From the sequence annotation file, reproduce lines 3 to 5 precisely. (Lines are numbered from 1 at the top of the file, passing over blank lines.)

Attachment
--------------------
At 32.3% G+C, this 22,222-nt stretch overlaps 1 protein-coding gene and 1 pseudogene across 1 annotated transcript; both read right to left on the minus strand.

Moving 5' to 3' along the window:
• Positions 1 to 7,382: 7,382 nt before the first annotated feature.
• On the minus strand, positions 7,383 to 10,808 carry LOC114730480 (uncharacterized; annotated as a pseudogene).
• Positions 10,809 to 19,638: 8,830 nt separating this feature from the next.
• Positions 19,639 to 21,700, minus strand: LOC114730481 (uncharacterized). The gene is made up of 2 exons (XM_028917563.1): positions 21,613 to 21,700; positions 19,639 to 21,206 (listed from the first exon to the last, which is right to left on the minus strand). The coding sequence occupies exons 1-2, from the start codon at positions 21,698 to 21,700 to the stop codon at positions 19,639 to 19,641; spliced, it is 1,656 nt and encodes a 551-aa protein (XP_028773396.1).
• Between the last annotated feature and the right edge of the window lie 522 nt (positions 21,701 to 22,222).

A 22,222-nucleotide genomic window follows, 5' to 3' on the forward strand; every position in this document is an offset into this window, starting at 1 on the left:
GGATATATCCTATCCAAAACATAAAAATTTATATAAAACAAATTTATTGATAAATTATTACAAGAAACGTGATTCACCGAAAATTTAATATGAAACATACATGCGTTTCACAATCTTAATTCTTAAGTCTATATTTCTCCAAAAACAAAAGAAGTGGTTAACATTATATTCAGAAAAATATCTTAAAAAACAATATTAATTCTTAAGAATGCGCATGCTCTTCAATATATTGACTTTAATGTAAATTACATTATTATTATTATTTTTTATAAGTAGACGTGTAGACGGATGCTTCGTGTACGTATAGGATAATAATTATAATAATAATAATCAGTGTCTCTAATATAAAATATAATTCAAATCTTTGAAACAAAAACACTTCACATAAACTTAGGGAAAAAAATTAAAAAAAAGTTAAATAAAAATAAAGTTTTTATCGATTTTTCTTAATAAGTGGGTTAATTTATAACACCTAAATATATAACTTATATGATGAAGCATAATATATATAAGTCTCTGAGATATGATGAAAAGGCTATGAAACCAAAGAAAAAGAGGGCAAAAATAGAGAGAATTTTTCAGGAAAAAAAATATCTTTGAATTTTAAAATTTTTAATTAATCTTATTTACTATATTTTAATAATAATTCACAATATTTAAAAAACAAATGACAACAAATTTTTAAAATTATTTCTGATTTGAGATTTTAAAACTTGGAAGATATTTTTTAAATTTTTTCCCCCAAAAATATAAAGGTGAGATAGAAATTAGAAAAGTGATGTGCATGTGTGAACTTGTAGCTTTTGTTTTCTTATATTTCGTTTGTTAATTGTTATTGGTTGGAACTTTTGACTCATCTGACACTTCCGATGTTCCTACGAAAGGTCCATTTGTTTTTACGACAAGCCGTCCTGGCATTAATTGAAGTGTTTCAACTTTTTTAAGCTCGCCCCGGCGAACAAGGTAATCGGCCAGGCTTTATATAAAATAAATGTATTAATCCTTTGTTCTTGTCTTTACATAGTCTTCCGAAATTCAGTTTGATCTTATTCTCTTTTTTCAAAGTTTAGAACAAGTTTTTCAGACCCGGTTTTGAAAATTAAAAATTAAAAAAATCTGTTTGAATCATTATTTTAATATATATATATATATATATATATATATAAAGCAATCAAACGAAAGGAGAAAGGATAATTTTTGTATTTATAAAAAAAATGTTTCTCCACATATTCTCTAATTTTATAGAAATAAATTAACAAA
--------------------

• Positions 1 to 7,382: 7,382 nt before the first annotated feature.
• On the minus strand, positions 7,383 to 10,808 carry LOC114730480 (uncharacterized; annotated as a pseudogene).
• Positions 10,809 to 19,638: 8,830 nt separating this feature from the next.